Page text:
HPV infection, genital tract inflammation, and cervical cancer

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Cervical cancer

According to the statistics of the World Health Organization in 2012, there are nearly 530,000 new cases of cervical cancer worldwide each year, and the annual death toll is 266,000. More than 85% of patients are concentrated in developing countries, and there are more than 130,000 new cases of cervical cancer in China every year. The incidence of cervical cancer is closely related to infection. A large number of molecular epidemiological studies have found that persistent infection with high-risk human papillomavirus (HPV) is the main cause of cervical cancer and is a necessary condition. Under some auxiliary factors (reproductive tract inflammation) Cause cervical cancer and promote tumor progression.

Epidemiological survey of cervical cancer HPV infection

HPV is a double-stranded circular DNA virus. Currently, more than 180 HPV subtypes are found, about 40 of which are anal reproductive tract infection subtypes, and 15 types may cause anal reproductive tract malignant tumors, known as high-risk HPV.

High-risk HPV infection is a necessary condition for cervical cancer, but not all HPV-infected people will develop cervical cancer. Epidemiological studies have shown that the high-risk HPV infection rate in the population is about 15% to 20%, more than 50% of women have HPV infection after the first sex, and 80% of women have been infected with HPV during their lifetime. However, more than 90% of women can be cleared by the body’s immune system within 3 years after HPV infection. Only 10% of patients may have persistent infection, and <1% of patients with persistent infection will eventually develop cervical cancer. Among immunodeficiency people [mainly those infected with human immunodeficiency virus (HIV)], the risk of cervical cancer is significantly increased, which is related to the body’s inability to clear HPV. The occurrence of cervical cancer is a complex multi-stage process that requires three processes: viral infection, precancerous lesions, and invasive cancer. It usually takes more than 10 years from high-risk HPV infection to invasive cervical cancer.

The clinical manifestations of HPV infection are not specific

The main route of HPV infection is sexual contact. HPV infects basal cells through damaged skin and mucous membranes. Because the HPV virus is hidden, no viremia will occur without contact with the bloodstream and the initial immune system, so there will be no obvious inflammation in the clinic. At the same time, HPV can evade immune system clearance by down-regulating the interferon pathway or reducing the expression of Toll-like receptors.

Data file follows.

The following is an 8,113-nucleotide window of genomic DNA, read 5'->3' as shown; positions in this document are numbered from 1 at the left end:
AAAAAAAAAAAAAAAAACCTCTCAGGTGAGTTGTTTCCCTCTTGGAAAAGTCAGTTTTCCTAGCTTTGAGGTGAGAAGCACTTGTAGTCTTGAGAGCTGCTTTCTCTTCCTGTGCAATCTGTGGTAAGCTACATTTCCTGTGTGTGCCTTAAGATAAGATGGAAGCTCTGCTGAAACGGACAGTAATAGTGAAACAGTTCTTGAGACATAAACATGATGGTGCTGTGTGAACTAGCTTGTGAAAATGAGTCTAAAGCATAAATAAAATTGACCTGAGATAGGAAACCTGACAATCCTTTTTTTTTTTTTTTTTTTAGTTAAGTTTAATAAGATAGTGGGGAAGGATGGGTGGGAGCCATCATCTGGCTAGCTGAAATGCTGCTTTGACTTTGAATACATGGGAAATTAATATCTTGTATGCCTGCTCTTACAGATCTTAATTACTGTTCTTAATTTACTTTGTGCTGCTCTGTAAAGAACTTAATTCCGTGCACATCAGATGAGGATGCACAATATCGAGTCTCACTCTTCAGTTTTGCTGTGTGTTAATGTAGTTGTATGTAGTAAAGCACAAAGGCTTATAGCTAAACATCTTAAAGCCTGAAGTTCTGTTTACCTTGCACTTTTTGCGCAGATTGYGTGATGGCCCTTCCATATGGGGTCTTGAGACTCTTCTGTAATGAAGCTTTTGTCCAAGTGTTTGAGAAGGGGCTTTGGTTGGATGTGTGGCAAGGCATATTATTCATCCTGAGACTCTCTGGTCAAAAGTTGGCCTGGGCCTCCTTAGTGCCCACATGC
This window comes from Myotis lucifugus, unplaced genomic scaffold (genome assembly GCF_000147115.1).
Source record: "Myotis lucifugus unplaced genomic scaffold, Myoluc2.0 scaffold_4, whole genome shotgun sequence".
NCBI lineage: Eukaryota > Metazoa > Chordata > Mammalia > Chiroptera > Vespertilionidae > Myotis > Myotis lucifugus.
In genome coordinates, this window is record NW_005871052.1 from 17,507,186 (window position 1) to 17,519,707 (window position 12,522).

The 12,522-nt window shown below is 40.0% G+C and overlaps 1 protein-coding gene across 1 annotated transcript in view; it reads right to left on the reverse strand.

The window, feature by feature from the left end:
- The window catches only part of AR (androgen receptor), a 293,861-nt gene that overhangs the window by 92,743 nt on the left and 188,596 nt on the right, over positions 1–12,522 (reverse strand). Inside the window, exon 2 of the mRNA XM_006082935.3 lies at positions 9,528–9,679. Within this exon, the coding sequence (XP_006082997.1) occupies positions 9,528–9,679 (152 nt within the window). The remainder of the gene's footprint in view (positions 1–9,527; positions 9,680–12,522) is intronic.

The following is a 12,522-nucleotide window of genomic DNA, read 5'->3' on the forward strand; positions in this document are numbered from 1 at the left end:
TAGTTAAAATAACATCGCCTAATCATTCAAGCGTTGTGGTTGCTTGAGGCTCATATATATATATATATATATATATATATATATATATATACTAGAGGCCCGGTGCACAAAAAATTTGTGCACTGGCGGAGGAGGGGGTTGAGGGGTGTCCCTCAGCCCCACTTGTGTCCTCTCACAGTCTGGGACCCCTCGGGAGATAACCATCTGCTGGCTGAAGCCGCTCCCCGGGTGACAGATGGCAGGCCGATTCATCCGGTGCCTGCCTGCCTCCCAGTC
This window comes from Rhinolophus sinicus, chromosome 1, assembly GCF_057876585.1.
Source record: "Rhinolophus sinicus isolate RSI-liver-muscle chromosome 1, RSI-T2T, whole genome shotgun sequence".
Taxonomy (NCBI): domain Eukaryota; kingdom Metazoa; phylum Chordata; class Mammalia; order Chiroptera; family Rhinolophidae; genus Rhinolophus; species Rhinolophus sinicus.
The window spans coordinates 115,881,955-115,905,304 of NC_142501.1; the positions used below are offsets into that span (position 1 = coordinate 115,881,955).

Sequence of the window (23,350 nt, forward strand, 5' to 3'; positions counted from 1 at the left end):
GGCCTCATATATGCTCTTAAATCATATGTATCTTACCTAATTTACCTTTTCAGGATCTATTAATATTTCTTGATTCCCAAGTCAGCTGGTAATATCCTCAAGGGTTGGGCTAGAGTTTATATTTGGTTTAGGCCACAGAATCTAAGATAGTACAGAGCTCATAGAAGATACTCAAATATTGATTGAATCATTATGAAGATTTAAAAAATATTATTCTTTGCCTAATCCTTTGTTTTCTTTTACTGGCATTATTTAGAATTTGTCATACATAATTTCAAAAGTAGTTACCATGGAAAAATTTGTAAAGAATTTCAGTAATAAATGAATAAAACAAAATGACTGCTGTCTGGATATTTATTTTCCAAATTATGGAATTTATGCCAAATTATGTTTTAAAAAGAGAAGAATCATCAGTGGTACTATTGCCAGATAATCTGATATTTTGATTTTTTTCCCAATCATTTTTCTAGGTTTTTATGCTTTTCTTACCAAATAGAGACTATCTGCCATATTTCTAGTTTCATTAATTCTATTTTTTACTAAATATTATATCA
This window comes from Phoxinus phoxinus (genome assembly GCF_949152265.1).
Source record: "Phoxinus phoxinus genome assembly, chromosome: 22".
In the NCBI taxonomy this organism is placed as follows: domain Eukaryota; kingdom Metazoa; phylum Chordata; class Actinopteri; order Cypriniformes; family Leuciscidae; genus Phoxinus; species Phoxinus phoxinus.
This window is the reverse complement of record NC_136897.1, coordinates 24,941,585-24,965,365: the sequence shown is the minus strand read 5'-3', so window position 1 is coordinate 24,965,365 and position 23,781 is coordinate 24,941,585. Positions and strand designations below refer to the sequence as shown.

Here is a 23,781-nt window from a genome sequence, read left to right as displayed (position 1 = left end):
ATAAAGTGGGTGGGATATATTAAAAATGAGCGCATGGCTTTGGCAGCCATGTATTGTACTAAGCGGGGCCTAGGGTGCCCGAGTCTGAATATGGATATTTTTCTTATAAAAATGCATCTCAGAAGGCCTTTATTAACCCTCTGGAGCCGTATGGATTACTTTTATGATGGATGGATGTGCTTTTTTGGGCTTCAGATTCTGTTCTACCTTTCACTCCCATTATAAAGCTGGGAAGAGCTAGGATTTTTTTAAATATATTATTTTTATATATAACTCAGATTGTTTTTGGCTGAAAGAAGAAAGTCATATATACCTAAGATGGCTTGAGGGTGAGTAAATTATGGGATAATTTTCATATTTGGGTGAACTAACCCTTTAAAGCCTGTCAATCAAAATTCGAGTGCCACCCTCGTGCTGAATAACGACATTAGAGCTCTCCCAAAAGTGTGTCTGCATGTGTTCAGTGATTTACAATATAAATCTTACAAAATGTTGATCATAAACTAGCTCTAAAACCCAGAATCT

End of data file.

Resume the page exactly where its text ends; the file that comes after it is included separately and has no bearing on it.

The replication of HPV virus depends on the host DNA replication system. As the basal cells differentiate and mature into surface cells, the virus replication accelerates and the virus particles are released as the cells undergo natural apoptosis. This process takes about 3 weeks. Once the virus is detected by the initial and acquired immune system, the body will initiate a series of immune inflammation reactions to clear the virus, but the overall clinical manifestations are not specific.

At present, there is no specific treatment for high-risk HPV infection in clinic. The most important thing after HPV infection is cervical cytology screening, annual HPV review, and colposcopy if necessary to exclude cervical cancer and precancerous lesions. Mechanism of high-risk HPV causing cervical cancer

The carcinogenesis of high-risk HPV mainly occurs through the viral E6 and E7 oncoproteins, which in combination with human P53 and Rb proteins affect cell proliferation and cell cycle regulation, causing abnormal cell proliferation and transformation, and E6 and E7 oncoproteins have certain Synergy. The study also found that E5 oncoprotein also plays an important role in immune regulation and carcinogenesis.

Relationship between HPV carcinogenesis and other reproductive tract infections and inflammation

Studies have found significant changes in cervical local cytokines [such as interferon (IFN), interleukin 10 (IL-10), IL-1, IL6, and tumor necrosis factor (TNF), etc.] in cervical cancer and precancerous lesions, suggesting local inflammation There is a certain role in the occurrence of cervical cancer. Studies have shown that HPV’s E5, E6, and E7 oncoproteins can induce the cyclooxygenase-prostaglandin (COX-PG) axis. Previous studies have found that COX2 plays a role in DNA damage, inhibition of apoptosis, angiogenesis, and tumor development Important role. Epidemiological studies have found that patients with genital tract infections such as gonococcus, chlamydia, and herpesvirus type 2 have a significantly increased risk of cervical cancer. The mechanism of increased risk of cervical cancer in patients with local vaginal infections and local inflammation may cause local tissue metaplasia. These metaplastic epithelia may increase the chance of HPV infection and HPV viral load. Meta-analysis suggests that Chlamydia infection is a synergistic factor for cervical cancer. Therefore, reducing genital tract infections and controlling local inflammation may also be an important aspect of reducing cervical cancer.

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